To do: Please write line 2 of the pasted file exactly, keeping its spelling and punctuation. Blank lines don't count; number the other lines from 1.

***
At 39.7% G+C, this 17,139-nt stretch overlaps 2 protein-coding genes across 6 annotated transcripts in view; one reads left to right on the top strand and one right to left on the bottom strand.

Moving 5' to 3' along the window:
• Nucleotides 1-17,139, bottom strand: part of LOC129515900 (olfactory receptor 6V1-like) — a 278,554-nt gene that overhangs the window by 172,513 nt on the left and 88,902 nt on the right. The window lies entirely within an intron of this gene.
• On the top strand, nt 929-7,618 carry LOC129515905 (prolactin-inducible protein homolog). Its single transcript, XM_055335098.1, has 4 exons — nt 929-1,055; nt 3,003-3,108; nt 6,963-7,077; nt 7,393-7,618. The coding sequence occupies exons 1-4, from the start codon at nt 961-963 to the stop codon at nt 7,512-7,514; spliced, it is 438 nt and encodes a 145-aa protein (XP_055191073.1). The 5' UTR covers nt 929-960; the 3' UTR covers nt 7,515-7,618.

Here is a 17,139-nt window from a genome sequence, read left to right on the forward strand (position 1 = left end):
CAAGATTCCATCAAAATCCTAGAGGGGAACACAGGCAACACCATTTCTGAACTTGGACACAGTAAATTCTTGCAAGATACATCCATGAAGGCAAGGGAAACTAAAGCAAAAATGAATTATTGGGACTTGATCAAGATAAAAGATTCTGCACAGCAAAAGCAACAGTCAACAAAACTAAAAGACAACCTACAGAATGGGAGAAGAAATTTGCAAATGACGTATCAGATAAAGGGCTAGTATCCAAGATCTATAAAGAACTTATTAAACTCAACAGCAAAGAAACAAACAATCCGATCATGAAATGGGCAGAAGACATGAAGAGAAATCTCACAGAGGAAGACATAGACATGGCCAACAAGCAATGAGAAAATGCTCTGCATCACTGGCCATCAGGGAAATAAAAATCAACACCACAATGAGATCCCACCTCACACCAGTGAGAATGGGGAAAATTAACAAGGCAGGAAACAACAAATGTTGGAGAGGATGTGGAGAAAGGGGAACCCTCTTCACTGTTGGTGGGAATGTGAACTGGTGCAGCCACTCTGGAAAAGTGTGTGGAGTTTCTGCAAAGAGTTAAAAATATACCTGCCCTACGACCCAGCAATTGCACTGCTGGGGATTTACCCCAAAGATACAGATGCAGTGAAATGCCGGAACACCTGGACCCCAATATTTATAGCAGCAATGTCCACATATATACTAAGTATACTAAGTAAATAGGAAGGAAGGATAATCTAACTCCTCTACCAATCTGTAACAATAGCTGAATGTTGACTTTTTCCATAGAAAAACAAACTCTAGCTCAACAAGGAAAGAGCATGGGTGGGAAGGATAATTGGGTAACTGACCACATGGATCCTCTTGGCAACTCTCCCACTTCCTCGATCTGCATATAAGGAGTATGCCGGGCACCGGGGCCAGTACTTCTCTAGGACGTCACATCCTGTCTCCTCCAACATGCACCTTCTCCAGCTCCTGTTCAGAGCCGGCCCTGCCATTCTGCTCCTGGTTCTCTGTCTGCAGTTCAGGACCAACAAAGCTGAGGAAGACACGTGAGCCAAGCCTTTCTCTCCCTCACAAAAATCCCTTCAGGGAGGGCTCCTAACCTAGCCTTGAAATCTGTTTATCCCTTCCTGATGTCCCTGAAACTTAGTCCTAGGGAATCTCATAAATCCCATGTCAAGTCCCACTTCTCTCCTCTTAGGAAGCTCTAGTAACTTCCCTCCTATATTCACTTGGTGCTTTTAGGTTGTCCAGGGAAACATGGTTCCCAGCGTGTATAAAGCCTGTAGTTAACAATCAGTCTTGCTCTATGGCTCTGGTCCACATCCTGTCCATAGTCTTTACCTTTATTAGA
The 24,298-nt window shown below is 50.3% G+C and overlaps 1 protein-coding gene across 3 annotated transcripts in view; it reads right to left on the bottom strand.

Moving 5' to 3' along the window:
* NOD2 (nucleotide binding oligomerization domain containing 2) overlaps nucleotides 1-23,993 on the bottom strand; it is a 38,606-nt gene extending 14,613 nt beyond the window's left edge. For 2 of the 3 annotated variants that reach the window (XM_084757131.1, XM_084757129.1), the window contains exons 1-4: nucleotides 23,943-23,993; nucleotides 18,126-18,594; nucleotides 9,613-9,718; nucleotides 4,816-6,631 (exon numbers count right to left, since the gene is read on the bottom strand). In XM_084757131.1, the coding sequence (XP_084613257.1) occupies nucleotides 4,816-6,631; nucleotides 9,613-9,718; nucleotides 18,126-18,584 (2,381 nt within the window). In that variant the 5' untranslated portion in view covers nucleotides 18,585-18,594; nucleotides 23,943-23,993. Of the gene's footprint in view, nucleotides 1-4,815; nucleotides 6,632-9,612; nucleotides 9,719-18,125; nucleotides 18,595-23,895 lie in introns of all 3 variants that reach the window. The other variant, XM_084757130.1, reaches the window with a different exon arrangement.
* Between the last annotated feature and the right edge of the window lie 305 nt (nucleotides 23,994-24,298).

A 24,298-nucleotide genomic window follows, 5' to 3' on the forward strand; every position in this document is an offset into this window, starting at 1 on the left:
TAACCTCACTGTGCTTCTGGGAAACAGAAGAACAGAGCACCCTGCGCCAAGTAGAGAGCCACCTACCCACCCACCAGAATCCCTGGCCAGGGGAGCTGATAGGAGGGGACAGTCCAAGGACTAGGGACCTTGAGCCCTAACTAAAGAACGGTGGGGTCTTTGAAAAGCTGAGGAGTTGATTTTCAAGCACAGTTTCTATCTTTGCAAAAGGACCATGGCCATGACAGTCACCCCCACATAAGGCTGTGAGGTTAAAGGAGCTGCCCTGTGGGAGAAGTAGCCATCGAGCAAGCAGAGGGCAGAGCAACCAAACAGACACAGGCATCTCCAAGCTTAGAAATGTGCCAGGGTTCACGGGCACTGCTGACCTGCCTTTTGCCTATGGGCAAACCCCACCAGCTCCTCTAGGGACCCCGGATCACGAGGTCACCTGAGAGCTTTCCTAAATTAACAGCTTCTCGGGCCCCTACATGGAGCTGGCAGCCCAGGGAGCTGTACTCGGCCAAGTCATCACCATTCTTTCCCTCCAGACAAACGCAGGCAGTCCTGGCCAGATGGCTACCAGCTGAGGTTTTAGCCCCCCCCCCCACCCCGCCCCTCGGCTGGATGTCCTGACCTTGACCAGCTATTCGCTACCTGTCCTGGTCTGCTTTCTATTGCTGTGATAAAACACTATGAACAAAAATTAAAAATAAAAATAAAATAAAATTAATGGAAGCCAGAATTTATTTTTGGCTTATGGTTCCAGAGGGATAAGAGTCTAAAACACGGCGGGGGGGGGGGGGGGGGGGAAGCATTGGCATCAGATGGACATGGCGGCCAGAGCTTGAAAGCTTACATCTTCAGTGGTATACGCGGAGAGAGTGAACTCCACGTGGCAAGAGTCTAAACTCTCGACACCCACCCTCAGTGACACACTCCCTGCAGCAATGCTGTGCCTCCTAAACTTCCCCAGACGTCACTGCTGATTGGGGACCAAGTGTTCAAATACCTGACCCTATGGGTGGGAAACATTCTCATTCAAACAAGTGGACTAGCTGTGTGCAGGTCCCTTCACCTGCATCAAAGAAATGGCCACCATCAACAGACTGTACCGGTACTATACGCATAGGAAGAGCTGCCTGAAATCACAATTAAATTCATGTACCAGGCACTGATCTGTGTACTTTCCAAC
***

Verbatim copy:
Moving 5' to 3' along the window: